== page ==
How does one nucleus affect other nuclei in NMR?

Dec 15, 2014

The magnetic field of one nucleus affects the field experienced by nearby nuclei.

Consider the $\text{^1"H}$ NMR spectrum of 1,1,2- trichloroethane.

It consists of a 2H signal at δ 3.9 (${H}_{a}$) and a 1H signal at δ 5.8 (${H}_{\text{b}}$). The ${H}_{a}$ signal is a doublet, and the ${H}_{\text{b}}$ signal is a triplet.

The CH₂ signal is a doublet because the H atom in the CH next door has a small magnetic field of its own.

This field could be aligned with the external magnetic field or opposed to it.

Depending on the way it is aligned, it will either strengthen or weaken the field felt by the CH₂ hydrogens.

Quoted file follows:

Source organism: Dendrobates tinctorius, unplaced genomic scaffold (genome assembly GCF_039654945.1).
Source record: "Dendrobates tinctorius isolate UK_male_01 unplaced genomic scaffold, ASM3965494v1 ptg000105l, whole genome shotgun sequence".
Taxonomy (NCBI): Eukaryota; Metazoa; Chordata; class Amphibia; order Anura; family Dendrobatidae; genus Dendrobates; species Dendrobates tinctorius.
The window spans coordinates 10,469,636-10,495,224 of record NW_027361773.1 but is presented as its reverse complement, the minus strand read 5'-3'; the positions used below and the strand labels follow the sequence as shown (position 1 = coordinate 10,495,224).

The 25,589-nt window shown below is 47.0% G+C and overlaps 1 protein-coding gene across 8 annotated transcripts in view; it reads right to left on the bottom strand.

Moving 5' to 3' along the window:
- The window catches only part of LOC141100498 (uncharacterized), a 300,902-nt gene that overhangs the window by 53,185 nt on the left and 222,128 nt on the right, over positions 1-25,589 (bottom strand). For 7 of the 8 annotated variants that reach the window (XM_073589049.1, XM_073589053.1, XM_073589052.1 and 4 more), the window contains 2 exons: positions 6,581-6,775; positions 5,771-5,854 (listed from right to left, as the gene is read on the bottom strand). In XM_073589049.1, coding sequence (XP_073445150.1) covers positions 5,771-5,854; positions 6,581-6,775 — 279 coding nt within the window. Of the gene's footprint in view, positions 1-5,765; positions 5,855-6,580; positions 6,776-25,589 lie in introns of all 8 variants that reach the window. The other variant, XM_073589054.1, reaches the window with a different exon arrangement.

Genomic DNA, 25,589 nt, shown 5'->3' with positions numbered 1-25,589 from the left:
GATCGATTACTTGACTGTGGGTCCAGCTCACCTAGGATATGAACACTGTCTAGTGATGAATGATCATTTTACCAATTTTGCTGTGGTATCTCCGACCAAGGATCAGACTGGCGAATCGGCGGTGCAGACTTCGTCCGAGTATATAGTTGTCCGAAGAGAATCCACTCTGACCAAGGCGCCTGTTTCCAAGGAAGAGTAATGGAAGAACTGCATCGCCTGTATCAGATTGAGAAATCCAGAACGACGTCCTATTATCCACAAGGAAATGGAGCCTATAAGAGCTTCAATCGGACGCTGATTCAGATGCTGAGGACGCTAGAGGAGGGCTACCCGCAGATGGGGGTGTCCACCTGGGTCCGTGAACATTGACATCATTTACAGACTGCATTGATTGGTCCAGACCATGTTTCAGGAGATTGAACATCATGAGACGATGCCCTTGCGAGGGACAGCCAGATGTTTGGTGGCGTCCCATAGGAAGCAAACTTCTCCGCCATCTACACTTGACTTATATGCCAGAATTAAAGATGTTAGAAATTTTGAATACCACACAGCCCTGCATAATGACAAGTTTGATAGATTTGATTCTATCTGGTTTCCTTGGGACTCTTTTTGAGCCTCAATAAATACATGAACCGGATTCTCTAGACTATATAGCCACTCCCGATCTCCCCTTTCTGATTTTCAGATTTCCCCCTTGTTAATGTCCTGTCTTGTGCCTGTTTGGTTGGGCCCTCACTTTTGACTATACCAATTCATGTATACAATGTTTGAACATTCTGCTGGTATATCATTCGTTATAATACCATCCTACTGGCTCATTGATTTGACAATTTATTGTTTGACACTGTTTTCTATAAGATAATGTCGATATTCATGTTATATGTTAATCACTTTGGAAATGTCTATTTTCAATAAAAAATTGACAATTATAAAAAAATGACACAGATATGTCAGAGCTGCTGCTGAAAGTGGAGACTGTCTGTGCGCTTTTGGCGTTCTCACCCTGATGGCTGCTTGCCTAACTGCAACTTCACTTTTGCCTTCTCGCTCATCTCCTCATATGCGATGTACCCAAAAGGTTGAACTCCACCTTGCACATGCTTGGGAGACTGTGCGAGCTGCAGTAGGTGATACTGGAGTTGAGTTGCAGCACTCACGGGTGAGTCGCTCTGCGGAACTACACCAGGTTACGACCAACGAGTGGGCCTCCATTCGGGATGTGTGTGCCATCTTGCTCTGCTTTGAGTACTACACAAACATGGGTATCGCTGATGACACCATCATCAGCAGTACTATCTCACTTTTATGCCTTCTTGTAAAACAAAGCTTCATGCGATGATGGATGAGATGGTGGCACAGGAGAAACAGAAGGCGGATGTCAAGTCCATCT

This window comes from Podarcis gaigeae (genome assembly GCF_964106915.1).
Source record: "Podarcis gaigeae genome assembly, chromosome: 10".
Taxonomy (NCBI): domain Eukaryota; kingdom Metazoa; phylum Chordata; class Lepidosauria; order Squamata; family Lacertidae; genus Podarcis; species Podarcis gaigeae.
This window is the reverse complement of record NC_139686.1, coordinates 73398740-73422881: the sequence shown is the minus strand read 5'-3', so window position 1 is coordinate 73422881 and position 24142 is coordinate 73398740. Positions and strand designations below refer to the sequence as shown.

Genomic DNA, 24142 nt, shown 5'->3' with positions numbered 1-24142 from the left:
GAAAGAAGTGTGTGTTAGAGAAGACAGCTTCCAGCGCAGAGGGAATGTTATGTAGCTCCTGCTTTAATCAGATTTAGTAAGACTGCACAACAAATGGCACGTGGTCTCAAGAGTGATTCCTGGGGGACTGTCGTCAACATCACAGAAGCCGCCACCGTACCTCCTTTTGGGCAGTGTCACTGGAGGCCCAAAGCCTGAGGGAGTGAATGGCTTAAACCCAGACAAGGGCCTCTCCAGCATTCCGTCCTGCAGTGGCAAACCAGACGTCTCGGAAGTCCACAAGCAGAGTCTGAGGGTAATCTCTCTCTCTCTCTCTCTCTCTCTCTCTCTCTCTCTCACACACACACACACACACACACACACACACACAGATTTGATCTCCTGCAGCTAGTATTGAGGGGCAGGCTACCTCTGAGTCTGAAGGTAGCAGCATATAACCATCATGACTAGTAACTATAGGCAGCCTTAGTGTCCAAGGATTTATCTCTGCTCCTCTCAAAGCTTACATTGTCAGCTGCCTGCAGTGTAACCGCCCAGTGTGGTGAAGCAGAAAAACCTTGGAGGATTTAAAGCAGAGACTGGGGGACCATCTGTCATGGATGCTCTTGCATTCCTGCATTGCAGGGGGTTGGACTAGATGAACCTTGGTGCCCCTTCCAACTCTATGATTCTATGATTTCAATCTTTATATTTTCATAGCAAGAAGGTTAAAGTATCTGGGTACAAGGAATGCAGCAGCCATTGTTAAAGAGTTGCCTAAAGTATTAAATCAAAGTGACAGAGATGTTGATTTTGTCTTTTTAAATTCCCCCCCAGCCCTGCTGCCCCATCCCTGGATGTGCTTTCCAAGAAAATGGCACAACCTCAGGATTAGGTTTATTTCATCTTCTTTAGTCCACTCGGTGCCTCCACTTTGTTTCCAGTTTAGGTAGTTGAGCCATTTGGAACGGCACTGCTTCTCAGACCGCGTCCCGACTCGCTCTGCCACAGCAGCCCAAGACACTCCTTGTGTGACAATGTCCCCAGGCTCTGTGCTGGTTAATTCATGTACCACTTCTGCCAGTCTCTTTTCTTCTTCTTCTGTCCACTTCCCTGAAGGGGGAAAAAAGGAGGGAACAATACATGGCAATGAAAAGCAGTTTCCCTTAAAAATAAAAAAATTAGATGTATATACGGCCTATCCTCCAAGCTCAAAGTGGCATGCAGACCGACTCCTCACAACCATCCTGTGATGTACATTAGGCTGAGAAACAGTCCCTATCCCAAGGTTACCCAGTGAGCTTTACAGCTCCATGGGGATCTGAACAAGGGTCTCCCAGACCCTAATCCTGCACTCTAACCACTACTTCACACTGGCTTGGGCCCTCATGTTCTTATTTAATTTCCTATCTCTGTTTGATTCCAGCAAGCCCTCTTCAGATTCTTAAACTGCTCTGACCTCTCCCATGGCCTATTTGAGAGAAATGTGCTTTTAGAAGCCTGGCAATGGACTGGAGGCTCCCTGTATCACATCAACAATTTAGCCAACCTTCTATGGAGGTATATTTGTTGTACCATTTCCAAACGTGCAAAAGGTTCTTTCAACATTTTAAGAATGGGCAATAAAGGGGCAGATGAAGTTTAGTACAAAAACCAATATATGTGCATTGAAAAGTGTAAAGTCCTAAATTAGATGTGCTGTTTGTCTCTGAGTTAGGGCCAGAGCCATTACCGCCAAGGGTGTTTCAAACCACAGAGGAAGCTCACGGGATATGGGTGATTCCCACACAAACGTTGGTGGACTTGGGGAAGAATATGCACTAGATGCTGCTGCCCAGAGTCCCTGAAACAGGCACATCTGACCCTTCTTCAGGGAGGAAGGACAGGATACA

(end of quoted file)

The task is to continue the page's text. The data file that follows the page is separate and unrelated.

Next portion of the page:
There is a 50:50 chance of each arrangement, so there will be two peaks due to the CH₂ hydrogens. They will be close together and have equal areas.

The CH signal is a triplet because that hydrogen is experiencing any one of three slightly different magnetic fields.

The hydrogens on the next door CH₂ group have four possible magnetic arrangements.

Two of them cancel each other, so the CH hydrogen could feel three possible magnetic fields. This gives three peaks close together — a triplet.

The areas under the peaks are in the ratio of 1:2:1, because that represents the probabilities of the three arrangements.

We can extend this argument to other numbers of adjacent H atoms.

Here’s a video on NMR splitting patterns.